The Top Gear Falklands row has reared its ugly head again, Jeremy Clarkson’s hopes of putting the infamous Top Gear Falklands row behind him were dashed last night after a court probe was reopened in Argentina. A judge in the southern city of Ushuaia had thwarted attempts to have the former BBC presenter charged with falsification in April after the controversial number-plate on the Porsche he drove was swapped ahead of a riot.
But state prosecutors appealed Maria Cristina Barrionuevo’s decision not to press ahead with a full-scale criminal investigation against Clarkson and his ex-Top Gear team. Last night the probe was back on, with and Clarkson and programme chiefs facing a worst case scenario of three years in prison – after three appeal judges sided with prosecutors and ordered Barrionuevo to reactivate the case.
The decision raises the real prospect of the high-profile presenter and his former Top Gear co-hosts Richard Hammond and James May being summoned to give evidence in the city they fled in October last year before programme technicians and camera crews were caught in violent disturbances as they tried to escape to Chile.
Falklands war veteran Osvaldo Hillar, who prompted the court probe by filing an official complaint over the number-plate change on Clarkson’s car, has already been called to give evidence.
The motormouth presenter sparked anger last year after driving through Argentina on a 1,400-mile road trip for a Top Gear Christmas special in a silver Porsche with the number plate H982 FKL on it.
War vets accused Clarkson, who once drove through an Indian slum in a Jaguar fitted with a toilet, of goading them over the Falklands.
An Argentine politician also claimed that the digits 269 on the number plate of the Lotus Esprit James Maty drove were close to the 255 Britons killed during the war – and the numbers 646 on Hammond’s Ford Mustang could be taken as a reference to the 649 Argentinian casualties.
The Top Gear team ended up having to cut short filming and flee the country with a police escort after being told to leave by angry locals who stormed their five-star hotel in Ushuaia and threatened to kill him.
Clarkson and his co-hosts flew to the capital Buenos Aires before returning to Britain.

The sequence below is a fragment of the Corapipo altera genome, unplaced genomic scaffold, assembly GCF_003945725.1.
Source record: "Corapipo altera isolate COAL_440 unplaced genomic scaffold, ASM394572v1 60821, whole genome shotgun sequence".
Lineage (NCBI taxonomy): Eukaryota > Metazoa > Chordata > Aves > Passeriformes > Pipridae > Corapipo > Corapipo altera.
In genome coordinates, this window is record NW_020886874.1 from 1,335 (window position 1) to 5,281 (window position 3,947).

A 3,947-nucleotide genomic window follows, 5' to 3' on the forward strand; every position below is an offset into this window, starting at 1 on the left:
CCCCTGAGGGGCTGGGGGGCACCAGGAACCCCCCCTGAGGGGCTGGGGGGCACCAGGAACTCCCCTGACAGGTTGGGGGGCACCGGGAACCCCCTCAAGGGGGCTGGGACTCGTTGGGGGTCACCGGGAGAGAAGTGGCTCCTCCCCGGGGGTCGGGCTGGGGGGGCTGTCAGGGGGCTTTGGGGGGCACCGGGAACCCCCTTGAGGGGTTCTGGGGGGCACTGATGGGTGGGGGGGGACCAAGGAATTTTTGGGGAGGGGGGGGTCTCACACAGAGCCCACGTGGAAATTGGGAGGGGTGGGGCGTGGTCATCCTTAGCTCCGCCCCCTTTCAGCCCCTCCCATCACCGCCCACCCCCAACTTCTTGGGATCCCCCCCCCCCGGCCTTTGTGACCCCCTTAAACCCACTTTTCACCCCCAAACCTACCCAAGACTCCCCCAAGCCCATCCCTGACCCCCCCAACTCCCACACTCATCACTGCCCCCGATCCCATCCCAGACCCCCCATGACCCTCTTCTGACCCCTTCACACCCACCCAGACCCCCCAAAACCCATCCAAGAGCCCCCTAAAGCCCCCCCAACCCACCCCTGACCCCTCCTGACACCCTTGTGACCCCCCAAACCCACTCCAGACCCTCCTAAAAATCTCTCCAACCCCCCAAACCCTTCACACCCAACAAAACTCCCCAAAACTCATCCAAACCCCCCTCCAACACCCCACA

Nearly 30 other members of the film crew were stoned as they headed for Chile by road and had to abandon Clarkson’s Porsche and the other two cars by the side of the road.
The furore sparked a diplomatic incident with Argentina’s ambassador Alicia Castro calling the H982 FKL plate “malicious mockery” of those who fought in the 1982 Falklands War.
Maria Cristina Barrionuevo rubbished claims by the BBC and the controversial presenter the use of the plate H982 FKL on Clarkson’s infamous Porsche was an “unfortunate coincidence.”
She also dubbed the decision to drive through southern Argentina with the vehicle “arrogant and disrespectful.”
But she rejected calls to launch an official probe into the Top Gear team over the number plate change, concluding programme chiefs had acted to avert more conflict and had not been motivated by “bad faith.”
The three appeal judges nullified her decision and ordered her to reopen the case – at the request of state prosecutor Daniel Curtale – after a private hearing in the nearby city of Rio Grande.
One, Julian de Martino, described her decision in their joint ruling as “premature” and said her arguments were “insufficient to reject the criminal hypothesis outlined by state prosecutors.”
Prosecutors claim the Top Gear team committed a crime under article 289 of the Argentinian Penal Code which carries a prison sentence of between six months and three years for those who “falsify, alter or suppress the number of an object registered in accordance with the law.”
Former Top Gear executive producer Andy Wilman admitted they had removed the offending plate and put up the H1 VAE plate to quell growing unrest in a blog shortly after his return to Britain.
The BBC has consistently denied suggestions the Porsche was bought for its number plate, or the number plate was changed after it was purchased.
Mrs Barrionuevo concluded in April in the ruling which has now been nullified that the Porsche number plate was swapped “with the aim of ending the main focus of conflict and avoiding violent reactions by locals which indeed ended up taking place.”
She added: “The change was not done in a surreptitious way, but with the knowledge and approval of the presenters who participated in meetings with the programme producers.”
Former Top Gear script editor Richard Porter also claims in a new book the Jeremy Clarkson car was not the deliberate slur many think it was.
“Hand on heart, I can’t say this enough, it wasn’t deliberate,” he said.
“The original concept was to build a small town at the most southerly settlement, and the car bit came belatedly, because there was no obvious car.”
Insisting the appropriate car was found online and shipped to Argentina without the producers having set eyes on it, he added: “When we saw the ad, the plates had been blanked out.
“The first we saw them was in South America, which was when they were spotted by a South American website, who published the pictures.
“We were back in London and we thought, ‘Oh no.”